The Explosive Excitement of Science
David Lynn says his earliest introduction to chemistry came as a
child, when a Gilbert chemistry set enabled him to blow up his
brother's models. It's his tongue-in-cheek way of making the point that
early exposure to science motivates future scientists.
"We collaborated—he built and I detonated," Lynn says. "He is
now a contractor building houses. It is good the collaboration has not
Some of his other early experiences didn't hurt either—and were
probably a lot safer: For example, his first college organic chemistry
course "where I first saw molecules," and his teacher "who got me
really excited about chemical reactivity—I clearly remember
leaving class one day, and trying to imagine all the thousands of
reactions occurring at the same time in a simple leaf just outside the
Or, at age 19, the National Science Foundation fellowship in marine
biology that enabled him to "paddle around in boats and collect algae
along the outer banks of North Carolina to evaluate ion currents back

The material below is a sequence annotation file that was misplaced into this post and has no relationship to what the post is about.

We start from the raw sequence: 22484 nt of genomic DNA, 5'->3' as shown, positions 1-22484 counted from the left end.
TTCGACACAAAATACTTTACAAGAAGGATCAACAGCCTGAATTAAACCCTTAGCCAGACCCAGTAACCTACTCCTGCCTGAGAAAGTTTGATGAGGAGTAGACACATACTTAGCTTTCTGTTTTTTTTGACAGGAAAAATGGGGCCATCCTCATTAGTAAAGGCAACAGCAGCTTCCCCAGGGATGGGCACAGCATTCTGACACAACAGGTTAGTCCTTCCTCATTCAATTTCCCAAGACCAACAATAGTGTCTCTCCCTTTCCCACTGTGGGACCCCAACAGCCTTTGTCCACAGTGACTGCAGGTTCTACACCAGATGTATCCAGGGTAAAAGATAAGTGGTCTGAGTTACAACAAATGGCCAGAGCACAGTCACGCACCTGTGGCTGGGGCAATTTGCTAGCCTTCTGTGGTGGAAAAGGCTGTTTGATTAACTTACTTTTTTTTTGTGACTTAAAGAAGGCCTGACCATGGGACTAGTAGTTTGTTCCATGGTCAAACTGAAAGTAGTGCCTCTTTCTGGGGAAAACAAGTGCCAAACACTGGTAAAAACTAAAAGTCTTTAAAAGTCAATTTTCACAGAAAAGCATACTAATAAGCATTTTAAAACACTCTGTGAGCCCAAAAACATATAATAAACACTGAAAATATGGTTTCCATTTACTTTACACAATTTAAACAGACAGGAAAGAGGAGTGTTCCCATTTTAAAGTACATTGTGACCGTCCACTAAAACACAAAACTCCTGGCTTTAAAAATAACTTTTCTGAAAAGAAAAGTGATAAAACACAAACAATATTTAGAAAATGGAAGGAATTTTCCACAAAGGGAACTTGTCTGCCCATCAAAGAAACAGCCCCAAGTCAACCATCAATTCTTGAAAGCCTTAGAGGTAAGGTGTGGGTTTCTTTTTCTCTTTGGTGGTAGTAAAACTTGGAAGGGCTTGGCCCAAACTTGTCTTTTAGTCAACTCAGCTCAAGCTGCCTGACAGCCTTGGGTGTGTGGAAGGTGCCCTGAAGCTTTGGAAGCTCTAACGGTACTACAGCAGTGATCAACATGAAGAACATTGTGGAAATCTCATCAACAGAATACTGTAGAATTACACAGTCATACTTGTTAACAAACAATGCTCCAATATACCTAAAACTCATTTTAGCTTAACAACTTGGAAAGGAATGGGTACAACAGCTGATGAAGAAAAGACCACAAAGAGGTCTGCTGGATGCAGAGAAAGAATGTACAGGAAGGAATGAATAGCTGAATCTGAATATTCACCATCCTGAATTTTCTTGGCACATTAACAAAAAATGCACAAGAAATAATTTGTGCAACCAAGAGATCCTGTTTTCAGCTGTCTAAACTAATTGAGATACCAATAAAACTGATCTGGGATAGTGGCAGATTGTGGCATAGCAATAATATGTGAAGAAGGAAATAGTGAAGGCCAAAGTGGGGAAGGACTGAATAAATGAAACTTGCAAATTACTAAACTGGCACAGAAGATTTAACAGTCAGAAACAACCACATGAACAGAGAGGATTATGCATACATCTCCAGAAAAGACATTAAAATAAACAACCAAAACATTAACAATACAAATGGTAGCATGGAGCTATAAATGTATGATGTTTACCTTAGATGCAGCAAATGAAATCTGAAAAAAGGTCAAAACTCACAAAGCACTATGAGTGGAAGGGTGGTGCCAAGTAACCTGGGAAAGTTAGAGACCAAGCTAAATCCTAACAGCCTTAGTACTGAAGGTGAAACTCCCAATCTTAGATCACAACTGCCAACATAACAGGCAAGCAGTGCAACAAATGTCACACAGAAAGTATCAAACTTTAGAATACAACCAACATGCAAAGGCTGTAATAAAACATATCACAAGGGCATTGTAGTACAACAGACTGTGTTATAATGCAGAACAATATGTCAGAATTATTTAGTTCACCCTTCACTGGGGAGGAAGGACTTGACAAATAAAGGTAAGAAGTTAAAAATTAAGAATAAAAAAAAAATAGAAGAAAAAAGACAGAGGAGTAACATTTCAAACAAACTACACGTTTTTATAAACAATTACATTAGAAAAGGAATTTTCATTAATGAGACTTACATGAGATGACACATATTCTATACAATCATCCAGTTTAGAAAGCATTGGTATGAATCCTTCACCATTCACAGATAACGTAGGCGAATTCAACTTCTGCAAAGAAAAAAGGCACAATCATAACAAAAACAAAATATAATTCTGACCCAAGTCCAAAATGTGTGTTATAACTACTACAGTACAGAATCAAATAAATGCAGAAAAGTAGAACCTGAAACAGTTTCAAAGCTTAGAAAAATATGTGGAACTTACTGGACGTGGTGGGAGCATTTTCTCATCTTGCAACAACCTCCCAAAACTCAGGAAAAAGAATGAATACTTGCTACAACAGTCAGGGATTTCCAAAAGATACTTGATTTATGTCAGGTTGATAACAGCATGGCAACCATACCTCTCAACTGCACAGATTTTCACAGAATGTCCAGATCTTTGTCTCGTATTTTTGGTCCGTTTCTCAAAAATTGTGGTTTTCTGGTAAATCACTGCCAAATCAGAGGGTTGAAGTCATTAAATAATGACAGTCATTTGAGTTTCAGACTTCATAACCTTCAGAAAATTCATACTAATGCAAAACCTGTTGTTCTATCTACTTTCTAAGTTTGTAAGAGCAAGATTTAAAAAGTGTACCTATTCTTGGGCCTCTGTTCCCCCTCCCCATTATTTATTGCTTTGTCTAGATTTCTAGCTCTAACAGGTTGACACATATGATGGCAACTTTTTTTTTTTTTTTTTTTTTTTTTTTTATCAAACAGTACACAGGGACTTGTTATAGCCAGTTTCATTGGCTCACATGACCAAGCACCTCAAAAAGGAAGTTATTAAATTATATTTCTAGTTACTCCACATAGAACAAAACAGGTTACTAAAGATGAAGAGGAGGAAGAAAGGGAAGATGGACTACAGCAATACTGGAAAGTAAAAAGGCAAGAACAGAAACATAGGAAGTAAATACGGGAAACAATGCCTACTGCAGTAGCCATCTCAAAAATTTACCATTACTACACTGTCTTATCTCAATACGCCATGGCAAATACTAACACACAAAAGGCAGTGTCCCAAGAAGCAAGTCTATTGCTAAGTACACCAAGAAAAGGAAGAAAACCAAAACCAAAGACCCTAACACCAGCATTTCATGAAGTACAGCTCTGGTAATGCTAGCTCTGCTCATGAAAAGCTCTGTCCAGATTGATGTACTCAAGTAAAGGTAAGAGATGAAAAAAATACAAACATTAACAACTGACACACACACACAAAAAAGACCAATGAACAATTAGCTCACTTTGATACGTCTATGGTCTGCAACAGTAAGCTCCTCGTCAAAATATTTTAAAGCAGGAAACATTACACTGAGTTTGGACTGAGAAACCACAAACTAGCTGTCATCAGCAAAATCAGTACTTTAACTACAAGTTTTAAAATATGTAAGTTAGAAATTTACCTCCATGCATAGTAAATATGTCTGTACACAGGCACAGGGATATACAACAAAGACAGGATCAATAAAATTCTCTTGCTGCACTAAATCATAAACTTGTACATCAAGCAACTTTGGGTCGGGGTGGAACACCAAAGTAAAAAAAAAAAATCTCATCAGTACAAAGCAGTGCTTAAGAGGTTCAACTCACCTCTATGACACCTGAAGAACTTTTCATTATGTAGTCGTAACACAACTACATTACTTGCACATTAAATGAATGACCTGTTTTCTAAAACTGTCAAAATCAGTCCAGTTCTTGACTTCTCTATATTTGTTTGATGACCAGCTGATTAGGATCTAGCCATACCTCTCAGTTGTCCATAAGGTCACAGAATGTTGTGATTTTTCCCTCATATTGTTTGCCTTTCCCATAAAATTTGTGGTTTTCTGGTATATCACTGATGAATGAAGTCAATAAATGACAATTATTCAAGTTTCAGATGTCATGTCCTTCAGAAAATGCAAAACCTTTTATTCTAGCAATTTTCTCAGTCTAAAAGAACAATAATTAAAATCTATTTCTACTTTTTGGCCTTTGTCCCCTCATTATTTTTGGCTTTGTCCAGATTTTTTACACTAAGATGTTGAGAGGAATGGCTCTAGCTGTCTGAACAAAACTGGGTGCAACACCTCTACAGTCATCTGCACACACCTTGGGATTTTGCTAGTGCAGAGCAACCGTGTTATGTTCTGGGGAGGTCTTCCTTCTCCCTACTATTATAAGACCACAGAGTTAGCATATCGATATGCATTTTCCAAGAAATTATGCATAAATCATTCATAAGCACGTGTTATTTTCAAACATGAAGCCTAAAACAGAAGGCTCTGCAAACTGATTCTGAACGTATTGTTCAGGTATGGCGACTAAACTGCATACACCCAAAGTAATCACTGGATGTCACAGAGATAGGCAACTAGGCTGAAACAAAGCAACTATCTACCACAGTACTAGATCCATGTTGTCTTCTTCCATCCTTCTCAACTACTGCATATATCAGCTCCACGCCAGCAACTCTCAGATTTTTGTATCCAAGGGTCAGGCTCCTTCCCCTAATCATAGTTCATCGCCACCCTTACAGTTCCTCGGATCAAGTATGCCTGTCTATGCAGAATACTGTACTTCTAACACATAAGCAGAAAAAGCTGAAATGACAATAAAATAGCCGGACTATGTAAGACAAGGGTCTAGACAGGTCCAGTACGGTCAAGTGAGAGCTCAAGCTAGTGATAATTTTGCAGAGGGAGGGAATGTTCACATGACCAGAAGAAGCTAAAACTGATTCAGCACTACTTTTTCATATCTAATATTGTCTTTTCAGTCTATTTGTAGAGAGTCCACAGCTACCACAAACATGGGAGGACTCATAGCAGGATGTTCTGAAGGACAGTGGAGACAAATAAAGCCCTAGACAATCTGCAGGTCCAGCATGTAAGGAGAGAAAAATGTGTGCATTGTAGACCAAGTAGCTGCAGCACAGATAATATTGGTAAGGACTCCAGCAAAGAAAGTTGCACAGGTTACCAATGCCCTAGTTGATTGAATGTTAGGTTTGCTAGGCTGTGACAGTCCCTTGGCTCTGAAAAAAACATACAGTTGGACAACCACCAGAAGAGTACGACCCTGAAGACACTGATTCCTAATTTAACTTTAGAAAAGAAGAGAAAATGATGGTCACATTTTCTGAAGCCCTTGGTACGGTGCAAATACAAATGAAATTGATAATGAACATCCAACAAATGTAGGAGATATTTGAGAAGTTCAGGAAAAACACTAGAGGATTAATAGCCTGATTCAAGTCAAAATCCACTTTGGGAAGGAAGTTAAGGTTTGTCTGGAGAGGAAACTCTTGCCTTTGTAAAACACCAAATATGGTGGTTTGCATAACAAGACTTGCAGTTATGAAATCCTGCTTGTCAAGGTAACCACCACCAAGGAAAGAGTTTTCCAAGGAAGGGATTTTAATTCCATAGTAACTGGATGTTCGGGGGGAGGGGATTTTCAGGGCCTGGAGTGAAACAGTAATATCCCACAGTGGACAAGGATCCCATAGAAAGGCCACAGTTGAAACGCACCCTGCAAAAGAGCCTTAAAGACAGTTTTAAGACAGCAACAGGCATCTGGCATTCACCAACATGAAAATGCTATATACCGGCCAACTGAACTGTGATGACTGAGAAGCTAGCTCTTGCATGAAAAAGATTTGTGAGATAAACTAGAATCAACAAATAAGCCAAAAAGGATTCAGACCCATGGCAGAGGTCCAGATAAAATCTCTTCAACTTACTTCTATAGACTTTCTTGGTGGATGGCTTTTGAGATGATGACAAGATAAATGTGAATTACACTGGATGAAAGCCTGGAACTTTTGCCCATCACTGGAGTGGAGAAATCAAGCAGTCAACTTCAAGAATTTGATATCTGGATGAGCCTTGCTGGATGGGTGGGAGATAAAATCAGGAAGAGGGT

in the lab."
These kinds of opportunities at an early age inspire young people to
get excited about science, Lynn says. That's one of the reasons he
wants to get undergraduates involved before they graduate. And Emory
University, where he is Asa Griggs Candler Professor of Chemistry and
Biology, is the ideal environment.
"Emory University is a great place to do science," he says.
"Research and teaching are seamlessly unified, [and] it is possible to
freely experiment, adjust and evolve new learning strategies."
As physical and materials technology converge with the world of
biology, and as genomic sequencing provides more information,
scientists are starting to learn "the most fundamental structural and
functional secrets of living organisms," Lynn says, describing his own
research. "Dominant among them is the realization that the complex
structures of biology seem remarkably, almost magically, to
self-assemble. We hope to understand the structures and forces that
enable supramolecular self-assembly," that is, how chemical information
can be stored and translated into new molecular entities. This can play
a role in new drug design and genetic engineering, and can provide a
better understanding of the origins of living systems, he says.
As an HHMI Professor, Lynn plans to establish a new training program
for undergraduate science students based on recent discoveries by Emory
researchers, using graduate students as peer models for undergraduates.
"Mentoring independent undergraduate research has proven to be the
single most important and influential educational experience for
selecting a career in science," he says.
While at Columbia University on an NIH postdoctoral fellowship, Lynn
came under the spell of chemistry professor Koji Nakanishi. "Koji loved
science and his work," Lynn says. "Mostly, he always seemed to have a
good time—a most important lesson about life."